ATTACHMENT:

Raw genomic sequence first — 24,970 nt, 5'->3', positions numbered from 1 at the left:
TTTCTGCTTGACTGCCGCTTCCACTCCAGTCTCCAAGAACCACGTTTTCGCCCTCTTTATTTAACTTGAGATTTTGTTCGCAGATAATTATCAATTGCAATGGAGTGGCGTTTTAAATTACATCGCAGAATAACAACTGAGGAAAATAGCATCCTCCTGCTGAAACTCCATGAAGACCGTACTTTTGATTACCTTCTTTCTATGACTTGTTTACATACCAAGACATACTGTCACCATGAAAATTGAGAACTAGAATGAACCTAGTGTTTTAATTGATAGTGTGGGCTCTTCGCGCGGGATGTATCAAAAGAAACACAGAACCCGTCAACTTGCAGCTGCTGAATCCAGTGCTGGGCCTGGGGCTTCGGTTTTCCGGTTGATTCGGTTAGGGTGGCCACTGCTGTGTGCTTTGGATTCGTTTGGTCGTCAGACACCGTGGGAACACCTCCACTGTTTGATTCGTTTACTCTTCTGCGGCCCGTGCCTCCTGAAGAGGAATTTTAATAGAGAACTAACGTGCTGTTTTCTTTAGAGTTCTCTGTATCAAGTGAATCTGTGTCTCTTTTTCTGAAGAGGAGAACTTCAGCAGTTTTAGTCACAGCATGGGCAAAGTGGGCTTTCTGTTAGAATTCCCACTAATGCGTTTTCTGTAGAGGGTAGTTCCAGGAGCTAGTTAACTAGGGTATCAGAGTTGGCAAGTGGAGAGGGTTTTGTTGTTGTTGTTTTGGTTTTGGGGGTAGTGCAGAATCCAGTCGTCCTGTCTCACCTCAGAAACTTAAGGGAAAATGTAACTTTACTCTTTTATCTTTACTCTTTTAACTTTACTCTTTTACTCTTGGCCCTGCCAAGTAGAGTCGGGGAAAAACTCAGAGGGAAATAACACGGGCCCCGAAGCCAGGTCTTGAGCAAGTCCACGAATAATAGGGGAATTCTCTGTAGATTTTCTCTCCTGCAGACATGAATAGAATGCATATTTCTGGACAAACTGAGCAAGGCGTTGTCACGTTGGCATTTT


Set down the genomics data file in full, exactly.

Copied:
Raw genomic sequence first — 24,970 nt, 5'->3', positions numbered from 1 at the left:
TTTCTGCTTGACTGCCGCTTCCACTCCAGTCTCCAAGAACCACGTTTTCGCCCTCTTTATTTAACTTGAGATTTTGTTCGCAGATAATTATCAATTGCAATGGAGTGGCGTTTTAAATTACATCGCAGAATAACAACTGAGGAAAATAGCATCCTCCTGCTGAAACTCCATGAAGACCGTACTTTTGATTACCTTCTTTCTATGACTTGTTTACATACCAAGACATACTGTCACCATGAAAATTGAGAACTAGAATGAACCTAGTGTTTTAATTGATAGTGTGGGCTCTTCGCGCGGGATGTATCAAAAGAAACACAGAACCCGTCAACTTGCAGCTGCTGAATCCAGTGCTGGGCCTGGGGCTTCGGTTTTCCGGTTGATTCGGTTAGGGTGGCCACTGCTGTGTGCTTTGGATTCGTTTGGTCGTCAGACACCGTGGGAACACCTCCACTGTTTGATTCGTTTACTCTTCTGCGGCCCGTGCCTCCTGAAGAGGAATTTTAATAGAGAACTAACGTGCTGTTTTCTTTAGAGTTCTCTGTATCAAGTGAATCTGTGTCTCTTTTTCTGAAGAGGAGAACTTCAGCAGTTTTAGTCACAGCATGGGCAAAGTGGGCTTTCTGTTAGAATTCCCACTAATGCGTTTTCTGTAGAGGGTAGTTCCAGGAGCTAGTTAACTAGGGTATCAGAGTTGGCAAGTGGAGAGGGTTTTGTTGTTGTTGTTTTGGTTTTGGGGGTAGTGCAGAATCCAGTCGTCCTGTCTCACCTCAGAAACTTAAGGGAAAATGTAACTTTACTCTTTTATCTTTACTCTTTTAACTTTACTCTTTTACTCTTGGCCCTGCCAAGTAGAGTCGGGGAAAAACTCAGAGGGAAATAACACGGGCCCCGAAGCCAGGTCTTGAGCAAGTCCACGAATAATAGGGGAATTCTCTGTAGATTTTCTCTCCTGCAGACATGAATAGAATGCATATTTCTGGACAAACTGAGCAAGGCGTTGTCACGTTGGCATTTT